Feasibility of forced oscillatory assessment of respiratory mechanics across a laryngeal mask airway in rabbits

Andre Dos Santos Rocha, Roberta Südy, Gergely H. Fodor, Walid Habre, Ferenc Peták

Research output: Contribution to journalArticle


Objectives: The forced oscillation technique (FOT) is the method of choice for assessment of respiratory tissue mechanics. A laryngeal mask airway (LMA) is increasingly used to secure the airways in subjects under sedation or general anesthesia. While FOT is routinely performed using an endotracheal tube (ETT), the accuracy of information about airway and tissue mechanics obtained with FOT using a LMA has not been characterized. Therefore, we compared the mechanical parameters obtained with FOT using LMA and ETT in rabbits. Approach: FOT was performed through a LMA at normal and reduced oscillatory amplitudes in anesthetized and mechanically ventilated rabbits (n = 9) at positive end-expiratory pressures (PEEP) of 3 and 6 cmH2O. These measurements were repeated at normal amplitude for the same animal using an ETT. Airway resistance, inertance, respiratory tissue damping (G) and elastance (H) were measured under each condition by FOT. The potential bias of the distensible upper airways when FOT was applied using LMA was assessed with a simulation study. Main results: Values of parameters reflecting airway mechanics were significantly higher when measured using LMA at both PEEPs and oscillatory amplitudes than with ETT. Conversely, regardless of the condition, there was a correlation (r = 0.89 both at normal and reduced amplitudes; p  < 0.0001) with good agreement (mean bias of 8.8 cmH2O/l and 11.3 cmH2O/l) in H, whereas G was systematically lower when obtained with LMA than with ETT at PEEP 3 (21.1% ± 7.2% and 9.6% ± 6.9% at normal and reduced oscillatory amplitudes, respectively) and 6 cmH2O (15.1% ± 8.2%, 1.6% ± 9.4%, p  < 0.05 for all). Significance: Mechanical properties of the airways and the respiratory tissues, particularly for respiratory tissue stiffness, can be reliably assessed using LMA. However, the involvement of a longer laryngo-tracheo-bronchial pathway when using LMA should be considered for airway resistance and inertance, whereas upper airway shunting may affect the assessment of respiratory tissue damping.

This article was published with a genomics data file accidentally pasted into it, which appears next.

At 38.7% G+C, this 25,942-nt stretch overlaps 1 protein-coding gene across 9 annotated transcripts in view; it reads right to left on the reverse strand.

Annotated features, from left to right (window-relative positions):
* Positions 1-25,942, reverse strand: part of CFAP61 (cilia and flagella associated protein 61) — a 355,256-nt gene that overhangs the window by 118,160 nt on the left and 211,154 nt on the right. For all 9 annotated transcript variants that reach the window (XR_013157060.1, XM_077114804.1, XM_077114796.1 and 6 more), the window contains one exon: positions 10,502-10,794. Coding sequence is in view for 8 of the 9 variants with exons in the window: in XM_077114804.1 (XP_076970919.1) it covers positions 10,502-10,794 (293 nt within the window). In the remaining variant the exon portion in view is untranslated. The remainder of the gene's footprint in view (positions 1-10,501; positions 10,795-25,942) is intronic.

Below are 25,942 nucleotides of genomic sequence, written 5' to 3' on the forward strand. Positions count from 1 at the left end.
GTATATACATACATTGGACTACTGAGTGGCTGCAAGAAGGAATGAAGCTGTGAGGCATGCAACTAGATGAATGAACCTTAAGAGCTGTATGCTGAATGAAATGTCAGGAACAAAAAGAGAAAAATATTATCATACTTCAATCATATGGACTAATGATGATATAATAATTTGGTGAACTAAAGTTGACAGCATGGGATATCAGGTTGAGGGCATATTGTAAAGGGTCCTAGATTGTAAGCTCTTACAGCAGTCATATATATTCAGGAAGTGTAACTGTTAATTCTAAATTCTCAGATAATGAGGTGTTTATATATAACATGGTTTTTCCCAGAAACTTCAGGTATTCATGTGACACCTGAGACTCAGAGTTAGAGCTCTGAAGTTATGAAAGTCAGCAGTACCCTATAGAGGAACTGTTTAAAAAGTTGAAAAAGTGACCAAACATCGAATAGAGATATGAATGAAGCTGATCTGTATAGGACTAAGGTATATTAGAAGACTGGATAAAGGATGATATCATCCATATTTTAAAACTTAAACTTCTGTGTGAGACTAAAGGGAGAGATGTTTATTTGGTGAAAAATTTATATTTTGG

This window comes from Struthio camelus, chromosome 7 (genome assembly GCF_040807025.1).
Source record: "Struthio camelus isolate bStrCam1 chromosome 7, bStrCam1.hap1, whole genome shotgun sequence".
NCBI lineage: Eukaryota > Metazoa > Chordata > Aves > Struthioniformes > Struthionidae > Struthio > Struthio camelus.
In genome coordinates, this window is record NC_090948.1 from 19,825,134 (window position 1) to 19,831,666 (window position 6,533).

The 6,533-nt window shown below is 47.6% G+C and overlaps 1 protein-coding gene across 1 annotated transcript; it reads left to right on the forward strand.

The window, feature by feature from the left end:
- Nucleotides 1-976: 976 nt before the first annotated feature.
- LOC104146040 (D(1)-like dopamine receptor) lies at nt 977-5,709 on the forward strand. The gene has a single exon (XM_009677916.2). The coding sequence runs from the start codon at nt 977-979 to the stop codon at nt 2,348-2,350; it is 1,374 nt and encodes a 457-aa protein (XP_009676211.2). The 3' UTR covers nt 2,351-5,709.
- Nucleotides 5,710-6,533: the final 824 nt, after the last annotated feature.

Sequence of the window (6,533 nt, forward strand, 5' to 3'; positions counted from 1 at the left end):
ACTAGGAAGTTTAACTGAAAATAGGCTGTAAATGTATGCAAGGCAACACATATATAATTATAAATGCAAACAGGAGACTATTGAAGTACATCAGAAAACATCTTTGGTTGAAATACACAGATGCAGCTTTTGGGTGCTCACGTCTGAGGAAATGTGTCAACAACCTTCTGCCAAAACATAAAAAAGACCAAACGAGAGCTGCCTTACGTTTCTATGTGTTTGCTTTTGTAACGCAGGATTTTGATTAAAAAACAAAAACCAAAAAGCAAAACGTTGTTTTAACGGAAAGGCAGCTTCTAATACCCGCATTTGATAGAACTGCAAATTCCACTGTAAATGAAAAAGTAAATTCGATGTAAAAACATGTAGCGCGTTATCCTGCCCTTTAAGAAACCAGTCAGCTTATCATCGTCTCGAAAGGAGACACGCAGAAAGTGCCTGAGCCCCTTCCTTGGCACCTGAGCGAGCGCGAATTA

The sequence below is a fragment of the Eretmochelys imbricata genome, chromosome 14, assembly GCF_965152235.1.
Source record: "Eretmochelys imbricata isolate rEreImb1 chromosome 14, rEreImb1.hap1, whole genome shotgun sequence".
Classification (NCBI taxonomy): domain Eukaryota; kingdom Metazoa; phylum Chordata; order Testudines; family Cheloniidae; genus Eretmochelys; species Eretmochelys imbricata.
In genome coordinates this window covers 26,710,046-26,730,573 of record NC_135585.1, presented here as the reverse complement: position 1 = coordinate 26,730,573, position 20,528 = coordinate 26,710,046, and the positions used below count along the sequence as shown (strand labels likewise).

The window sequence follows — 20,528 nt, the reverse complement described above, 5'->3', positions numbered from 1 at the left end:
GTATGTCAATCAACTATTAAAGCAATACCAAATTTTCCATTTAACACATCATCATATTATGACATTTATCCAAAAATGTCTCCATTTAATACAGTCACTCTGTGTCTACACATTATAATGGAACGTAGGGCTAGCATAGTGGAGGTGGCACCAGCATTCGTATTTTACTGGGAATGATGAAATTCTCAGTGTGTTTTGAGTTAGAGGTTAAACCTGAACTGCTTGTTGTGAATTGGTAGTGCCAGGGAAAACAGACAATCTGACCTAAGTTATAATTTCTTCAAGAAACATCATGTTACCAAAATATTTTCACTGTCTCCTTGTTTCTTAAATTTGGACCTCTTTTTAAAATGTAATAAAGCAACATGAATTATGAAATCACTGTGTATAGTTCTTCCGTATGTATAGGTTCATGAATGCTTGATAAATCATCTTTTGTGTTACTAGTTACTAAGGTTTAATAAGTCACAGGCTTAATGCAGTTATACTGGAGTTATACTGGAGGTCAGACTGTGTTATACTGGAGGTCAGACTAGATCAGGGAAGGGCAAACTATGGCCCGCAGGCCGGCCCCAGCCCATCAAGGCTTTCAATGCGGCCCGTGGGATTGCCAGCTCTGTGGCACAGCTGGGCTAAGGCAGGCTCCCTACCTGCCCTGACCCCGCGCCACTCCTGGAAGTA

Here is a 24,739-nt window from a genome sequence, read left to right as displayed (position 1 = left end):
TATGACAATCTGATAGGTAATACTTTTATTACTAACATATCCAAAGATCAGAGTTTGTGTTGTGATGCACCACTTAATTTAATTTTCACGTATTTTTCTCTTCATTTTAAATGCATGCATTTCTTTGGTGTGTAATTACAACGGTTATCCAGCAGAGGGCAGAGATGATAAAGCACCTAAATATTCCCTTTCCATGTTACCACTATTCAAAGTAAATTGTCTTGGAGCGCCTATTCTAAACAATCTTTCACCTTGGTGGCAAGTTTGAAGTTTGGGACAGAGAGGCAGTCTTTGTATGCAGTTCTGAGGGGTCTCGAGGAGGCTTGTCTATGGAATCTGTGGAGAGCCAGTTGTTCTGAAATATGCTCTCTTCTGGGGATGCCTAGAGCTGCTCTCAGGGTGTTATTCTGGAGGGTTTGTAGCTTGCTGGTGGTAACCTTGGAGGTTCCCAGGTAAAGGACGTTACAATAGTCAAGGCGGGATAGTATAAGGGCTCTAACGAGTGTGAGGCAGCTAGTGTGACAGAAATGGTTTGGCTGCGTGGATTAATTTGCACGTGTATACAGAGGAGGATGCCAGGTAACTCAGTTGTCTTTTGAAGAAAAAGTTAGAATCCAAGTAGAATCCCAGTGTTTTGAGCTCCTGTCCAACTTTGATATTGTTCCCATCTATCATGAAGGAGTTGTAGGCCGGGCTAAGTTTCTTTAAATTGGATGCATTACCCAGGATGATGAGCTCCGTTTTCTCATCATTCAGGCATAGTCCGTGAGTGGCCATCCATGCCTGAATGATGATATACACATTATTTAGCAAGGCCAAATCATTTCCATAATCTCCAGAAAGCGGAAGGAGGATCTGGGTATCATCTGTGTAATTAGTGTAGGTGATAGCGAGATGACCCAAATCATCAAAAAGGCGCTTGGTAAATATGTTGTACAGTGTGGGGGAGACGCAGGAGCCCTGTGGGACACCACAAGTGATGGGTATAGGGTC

Original languageEnglish
Article number065001
JournalPhysiological measurement
Issue number6
Publication statusPublished - Jun 28 2019



  • airway device
  • lung function
  • oscillometry
  • respiratory impedance
  • upper airway shunt

ASJC Scopus subject areas

  • Biophysics
  • Physiology
  • Biomedical Engineering
  • Physiology (medical)

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